Nation & World

U.S. Olympic chief says slaying in Beijing was not political

BEIJING — The chairman of the U.S. Olympic Committee said Friday that investigators "really went deep" into details of a brutal knife attack of an American couple that rattled the beginning of the Summer Games, and concluded that the Chinese assailant had no political motive against Americans.

Peter V. Ueberroth, the USOC chairman, told McClatchy Newspapers that the assailant did not at first target the American couple.

"The first person attacked was a Chinese," Ueberroth said, referring to a tour guide accompanying Todd and Barbara Bachman as they toured the Drum Tower, an ancient landmark in Beijing, on Aug. 9.

The knife wielder wounded the tour guide, who state media has only identified by her surname, Duan, then stabbed and killed Todd Bachman and wounded his wife. Unharmed was their daughter, Elisabeth "Wiz" Bachman McCutcheon, a 2004 U.S. volleyball Olympian who is married to the current coach of the U.S. men's indoor volleyball team, Hugh McCutcheon.

Coming only hours after the opening of the Olympic Games, the slaying sent a chill through the U.S. Olympic squad amid concern that the brutal attack might have been a hate crime against foreigners. At least one critic said Chinese and U.S. officials sought to sweep the attack under the rug.

Ueberroth said the initial hours after the attack were tense.

"We were very worried," he said. "We investigated it so thoroughly, beyond any expectation you might have, I can tell you."

Ueberroth said investigators found "an immense amount of details" about the assailant, Tang Yongming, 47, but declined to elaborate. "I don't want to create another story."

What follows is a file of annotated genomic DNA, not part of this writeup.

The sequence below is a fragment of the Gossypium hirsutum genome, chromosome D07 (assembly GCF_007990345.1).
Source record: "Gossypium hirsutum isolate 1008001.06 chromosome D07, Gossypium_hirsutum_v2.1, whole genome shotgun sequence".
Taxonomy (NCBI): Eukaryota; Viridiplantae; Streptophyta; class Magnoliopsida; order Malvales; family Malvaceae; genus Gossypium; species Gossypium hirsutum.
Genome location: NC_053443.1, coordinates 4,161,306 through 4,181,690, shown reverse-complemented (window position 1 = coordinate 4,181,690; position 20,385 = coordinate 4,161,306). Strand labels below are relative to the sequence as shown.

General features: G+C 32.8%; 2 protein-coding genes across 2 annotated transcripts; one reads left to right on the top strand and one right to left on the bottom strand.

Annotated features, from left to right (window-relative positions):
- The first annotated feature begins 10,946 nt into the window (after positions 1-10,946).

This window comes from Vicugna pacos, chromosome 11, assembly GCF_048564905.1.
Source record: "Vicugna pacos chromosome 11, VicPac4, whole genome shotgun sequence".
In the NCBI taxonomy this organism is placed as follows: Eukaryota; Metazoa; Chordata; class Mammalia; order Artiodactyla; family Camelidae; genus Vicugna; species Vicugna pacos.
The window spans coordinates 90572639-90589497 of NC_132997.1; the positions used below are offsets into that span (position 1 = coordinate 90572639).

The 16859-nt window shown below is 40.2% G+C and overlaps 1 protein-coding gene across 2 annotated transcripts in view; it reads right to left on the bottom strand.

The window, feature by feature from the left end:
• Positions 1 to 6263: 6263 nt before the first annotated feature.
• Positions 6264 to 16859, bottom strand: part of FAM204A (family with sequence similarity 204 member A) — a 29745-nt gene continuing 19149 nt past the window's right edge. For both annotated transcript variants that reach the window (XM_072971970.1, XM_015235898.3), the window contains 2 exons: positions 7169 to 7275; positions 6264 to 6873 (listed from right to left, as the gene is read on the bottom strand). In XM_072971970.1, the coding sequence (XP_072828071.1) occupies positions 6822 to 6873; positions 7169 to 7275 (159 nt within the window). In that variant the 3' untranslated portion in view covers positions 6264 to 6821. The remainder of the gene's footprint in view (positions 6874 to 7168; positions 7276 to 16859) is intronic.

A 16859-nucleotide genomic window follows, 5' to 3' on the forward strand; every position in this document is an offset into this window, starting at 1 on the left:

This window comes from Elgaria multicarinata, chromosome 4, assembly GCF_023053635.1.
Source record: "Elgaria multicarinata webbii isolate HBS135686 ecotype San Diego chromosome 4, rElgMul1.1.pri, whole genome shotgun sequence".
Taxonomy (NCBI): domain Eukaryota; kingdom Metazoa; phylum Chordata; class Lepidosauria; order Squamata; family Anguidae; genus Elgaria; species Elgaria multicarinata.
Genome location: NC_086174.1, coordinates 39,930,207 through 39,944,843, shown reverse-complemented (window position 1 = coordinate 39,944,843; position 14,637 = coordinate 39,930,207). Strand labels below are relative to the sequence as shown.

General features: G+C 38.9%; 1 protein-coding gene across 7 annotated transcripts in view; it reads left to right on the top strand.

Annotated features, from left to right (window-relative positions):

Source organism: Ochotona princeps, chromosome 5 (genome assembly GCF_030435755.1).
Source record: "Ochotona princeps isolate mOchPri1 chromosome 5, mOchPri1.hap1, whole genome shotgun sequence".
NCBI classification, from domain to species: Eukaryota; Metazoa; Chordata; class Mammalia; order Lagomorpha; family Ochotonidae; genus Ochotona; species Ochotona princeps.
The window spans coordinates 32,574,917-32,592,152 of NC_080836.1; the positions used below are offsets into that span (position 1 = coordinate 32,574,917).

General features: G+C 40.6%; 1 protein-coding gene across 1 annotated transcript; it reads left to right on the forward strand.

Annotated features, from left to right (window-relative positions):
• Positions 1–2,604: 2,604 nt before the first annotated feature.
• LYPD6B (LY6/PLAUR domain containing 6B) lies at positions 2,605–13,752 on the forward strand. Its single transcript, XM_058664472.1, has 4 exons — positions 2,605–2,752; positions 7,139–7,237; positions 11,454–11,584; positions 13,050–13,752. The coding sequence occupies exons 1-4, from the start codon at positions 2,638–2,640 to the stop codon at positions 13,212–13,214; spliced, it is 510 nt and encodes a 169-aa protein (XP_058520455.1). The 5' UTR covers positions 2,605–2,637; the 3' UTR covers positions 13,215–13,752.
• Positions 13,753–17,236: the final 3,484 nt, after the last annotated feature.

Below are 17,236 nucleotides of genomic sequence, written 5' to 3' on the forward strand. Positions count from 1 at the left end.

Tang jumped to his death from the Drum Tower, leaping over a balcony balustrade and landing on a rocky surface, after the knife attack.

Ueberroth described Tang, a homeless, jobless divorced man, as "a crazy" and said his deranged actions were unpredictable but not oriented specifically toward killing foreigners.

Barbara Bachman spent a week in a Beijing hospital before being transferred to the Mayo Clinic in Rochester, Minn., where she was making steady recovery from life-threatening stab wounds to her abdomen and listed in good condition.

The 26-year-old Chinese tour guide was released from the Sino-Japanese Friendship Hospital in Beijing on Aug. 18 after recovering from stabbing, the state Xinhua news agency said. She has not spoken publicly and could not be located.

Neither U.S. nor Chinese authorities initially released much information about the attack, afraid the slaying would roil the Olympics and embarrass China.

David Wallechinsky, an Olympic historian, voiced doubt about assertions that Tang chose victims at random.

"I don't think this story is anything like the way they've portrayed it. I think this guy chose to do this," Wallechinsky said. "Given the site of the attack, he was making a political statement."

Ueberroth disputed that.

"When you have a crazy, you can't say what the crazy's going to do," he said.